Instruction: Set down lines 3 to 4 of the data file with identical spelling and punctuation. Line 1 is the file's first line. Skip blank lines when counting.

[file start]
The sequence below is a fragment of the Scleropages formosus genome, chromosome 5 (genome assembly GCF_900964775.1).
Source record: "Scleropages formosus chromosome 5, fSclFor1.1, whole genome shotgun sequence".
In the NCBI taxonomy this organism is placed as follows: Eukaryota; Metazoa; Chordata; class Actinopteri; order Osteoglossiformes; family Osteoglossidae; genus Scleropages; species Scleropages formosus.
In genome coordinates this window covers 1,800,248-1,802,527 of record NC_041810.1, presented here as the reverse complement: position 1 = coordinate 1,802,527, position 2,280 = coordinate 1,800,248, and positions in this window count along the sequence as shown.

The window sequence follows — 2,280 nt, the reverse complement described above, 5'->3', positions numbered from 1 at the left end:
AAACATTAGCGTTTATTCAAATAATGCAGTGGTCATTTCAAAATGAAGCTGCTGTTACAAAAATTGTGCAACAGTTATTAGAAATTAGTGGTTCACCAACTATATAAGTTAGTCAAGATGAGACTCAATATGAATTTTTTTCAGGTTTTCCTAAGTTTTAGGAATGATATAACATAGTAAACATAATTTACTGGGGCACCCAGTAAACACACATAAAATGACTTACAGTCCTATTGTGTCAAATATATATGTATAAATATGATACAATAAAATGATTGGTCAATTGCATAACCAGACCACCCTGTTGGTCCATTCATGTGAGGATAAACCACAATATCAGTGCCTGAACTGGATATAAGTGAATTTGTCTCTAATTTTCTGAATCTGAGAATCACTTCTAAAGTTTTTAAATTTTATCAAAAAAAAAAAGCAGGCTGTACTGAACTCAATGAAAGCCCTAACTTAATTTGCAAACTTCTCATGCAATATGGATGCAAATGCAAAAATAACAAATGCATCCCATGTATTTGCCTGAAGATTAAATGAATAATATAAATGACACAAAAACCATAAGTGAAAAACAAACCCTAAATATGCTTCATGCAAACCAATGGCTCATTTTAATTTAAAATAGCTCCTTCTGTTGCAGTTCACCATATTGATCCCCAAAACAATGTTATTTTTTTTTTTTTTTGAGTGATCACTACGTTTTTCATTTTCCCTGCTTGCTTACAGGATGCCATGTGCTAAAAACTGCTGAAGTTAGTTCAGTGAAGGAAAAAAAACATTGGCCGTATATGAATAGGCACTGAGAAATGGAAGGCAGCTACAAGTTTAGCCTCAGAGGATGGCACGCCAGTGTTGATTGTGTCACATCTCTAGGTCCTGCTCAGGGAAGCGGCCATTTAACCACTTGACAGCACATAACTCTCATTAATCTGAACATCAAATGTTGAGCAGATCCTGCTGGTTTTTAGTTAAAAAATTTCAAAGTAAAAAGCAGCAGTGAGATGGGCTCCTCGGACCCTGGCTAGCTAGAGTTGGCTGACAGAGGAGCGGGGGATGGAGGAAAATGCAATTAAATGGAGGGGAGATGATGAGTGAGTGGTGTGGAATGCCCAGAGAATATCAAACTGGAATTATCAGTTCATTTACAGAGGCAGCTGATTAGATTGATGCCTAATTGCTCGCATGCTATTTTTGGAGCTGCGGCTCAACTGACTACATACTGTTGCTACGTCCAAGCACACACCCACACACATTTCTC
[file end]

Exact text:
In the NCBI taxonomy this organism is placed as follows: Eukaryota; Metazoa; Chordata; class Actinopteri; order Osteoglossiformes; family Osteoglossidae; genus Scleropages; species Scleropages formosus.
In genome coordinates this window covers 1,800,248-1,802,527 of record NC_041810.1, presented here as the reverse complement: position 1 = coordinate 1,802,527, position 2,280 = coordinate 1,800,248, and positions in this window count along the sequence as shown.